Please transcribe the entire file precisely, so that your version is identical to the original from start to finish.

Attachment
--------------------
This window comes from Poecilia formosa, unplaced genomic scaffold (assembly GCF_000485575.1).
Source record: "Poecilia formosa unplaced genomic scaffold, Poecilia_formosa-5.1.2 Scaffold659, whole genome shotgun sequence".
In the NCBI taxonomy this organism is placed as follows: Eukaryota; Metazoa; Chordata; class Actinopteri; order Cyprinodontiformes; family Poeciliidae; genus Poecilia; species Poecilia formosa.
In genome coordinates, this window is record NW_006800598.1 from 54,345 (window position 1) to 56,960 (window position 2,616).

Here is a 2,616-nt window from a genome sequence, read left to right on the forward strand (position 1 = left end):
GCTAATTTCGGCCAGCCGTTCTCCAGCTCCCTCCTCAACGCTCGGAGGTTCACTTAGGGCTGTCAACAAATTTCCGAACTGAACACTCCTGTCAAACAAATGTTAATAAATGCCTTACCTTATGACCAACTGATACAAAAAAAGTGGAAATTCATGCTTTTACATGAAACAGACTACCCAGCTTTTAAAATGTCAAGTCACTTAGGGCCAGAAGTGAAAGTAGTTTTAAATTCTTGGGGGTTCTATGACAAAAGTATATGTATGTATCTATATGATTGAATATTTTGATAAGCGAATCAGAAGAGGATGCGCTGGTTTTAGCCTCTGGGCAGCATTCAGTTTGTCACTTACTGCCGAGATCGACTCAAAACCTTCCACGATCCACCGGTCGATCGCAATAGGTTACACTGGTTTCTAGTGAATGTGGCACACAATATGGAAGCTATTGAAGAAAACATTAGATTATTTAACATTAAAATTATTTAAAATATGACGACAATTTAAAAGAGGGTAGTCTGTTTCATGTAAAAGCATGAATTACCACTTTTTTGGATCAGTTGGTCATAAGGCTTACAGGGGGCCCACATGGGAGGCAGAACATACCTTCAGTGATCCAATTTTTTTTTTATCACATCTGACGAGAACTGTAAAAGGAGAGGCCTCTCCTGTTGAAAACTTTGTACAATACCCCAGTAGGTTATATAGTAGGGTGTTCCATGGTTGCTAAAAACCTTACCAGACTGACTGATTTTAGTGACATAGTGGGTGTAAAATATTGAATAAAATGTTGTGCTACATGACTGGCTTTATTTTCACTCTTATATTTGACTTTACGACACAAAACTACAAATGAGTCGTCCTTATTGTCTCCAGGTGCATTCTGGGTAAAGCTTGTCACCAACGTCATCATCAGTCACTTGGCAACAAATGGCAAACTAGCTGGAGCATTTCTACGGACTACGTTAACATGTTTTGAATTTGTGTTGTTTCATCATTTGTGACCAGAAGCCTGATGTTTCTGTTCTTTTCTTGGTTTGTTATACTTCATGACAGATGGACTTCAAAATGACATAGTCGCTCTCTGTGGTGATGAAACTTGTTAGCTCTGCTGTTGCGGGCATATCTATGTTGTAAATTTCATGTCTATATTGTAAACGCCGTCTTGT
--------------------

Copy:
This window comes from Poecilia formosa, unplaced genomic scaffold (assembly GCF_000485575.1).
Source record: "Poecilia formosa unplaced genomic scaffold, Poecilia_formosa-5.1.2 Scaffold659, whole genome shotgun sequence".
In the NCBI taxonomy this organism is placed as follows: Eukaryota; Metazoa; Chordata; class Actinopteri; order Cyprinodontiformes; family Poeciliidae; genus Poecilia; species Poecilia formosa.
In genome coordinates, this window is record NW_006800598.1 from 54,345 (window position 1) to 56,960 (window position 2,616).

Here is a 2,616-nt window from a genome sequence, read left to right on the forward strand (position 1 = left end):
GCTAATTTCGGCCAGCCGTTCTCCAGCTCCCTCCTCAACGCTCGGAGGTTCACTTAGGGCTGTCAACAAATTTCCGAACTGAACACTCCTGTCAAACAAATGTTAATAAATGCCTTACCTTATGACCAACTGATACAAAAAAAGTGGAAATTCATGCTTTTACATGAAACAGACTACCCAGCTTTTAAAATGTCAAGTCACTTAGGGCCAGAAGTGAAAGTAGTTTTAAATTCTTGGGGGTTCTATGACAAAAGTATATGTATGTATCTATATGATTGAATATTTTGATAAGCGAATCAGAAGAGGATGCGCTGGTTTTAGCCTCTGGGCAGCATTCAGTTTGTCACTTACTGCCGAGATCGACTCAAAACCTTCCACGATCCACCGGTCGATCGCAATAGGTTACACTGGTTTCTAGTGAATGTGGCACACAATATGGAAGCTATTGAAGAAAACATTAGATTATTTAACATTAAAATTATTTAAAATATGACGACAATTTAAAAGAGGGTAGTCTGTTTCATGTAAAAGCATGAATTACCACTTTTTTGGATCAGTTGGTCATAAGGCTTACAGGGGGCCCACATGGGAGGCAGAACATACCTTCAGTGATCCAATTTTTTTTTTATCACATCTGACGAGAACTGTAAAAGGAGAGGCCTCTCCTGTTGAAAACTTTGTACAATACCCCAGTAGGTTATATAGTAGGGTGTTCCATGGTTGCTAAAAACCTTACCAGACTGACTGATTTTAGTGACATAGTGGGTGTAAAATATTGAATAAAATGTTGTGCTACATGACTGGCTTTATTTTCACTCTTATATTTGACTTTACGACACAAAACTACAAATGAGTCGTCCTTATTGTCTCCAGGTGCATTCTGGGTAAAGCTTGTCACCAACGTCATCATCAGTCACTTGGCAACAAATGGCAAACTAGCTGGAGCATTTCTACGGACTACGTTAACATGTTTTGAATTTGTGTTGTTTCATCATTTGTGACCAGAAGCCTGATGTTTCTGTTCTTTTCTTGGTTTGTTATACTTCATGACAGATGGACTTCAAAATGACATAGTCGCTCTCTGTGGTGATGAAACTTGTTAGCTCTGCTGTTGCGGGCATATCTATGTTGTAAATTTCATGTCTATATTGTAAACGCCGTCTTGT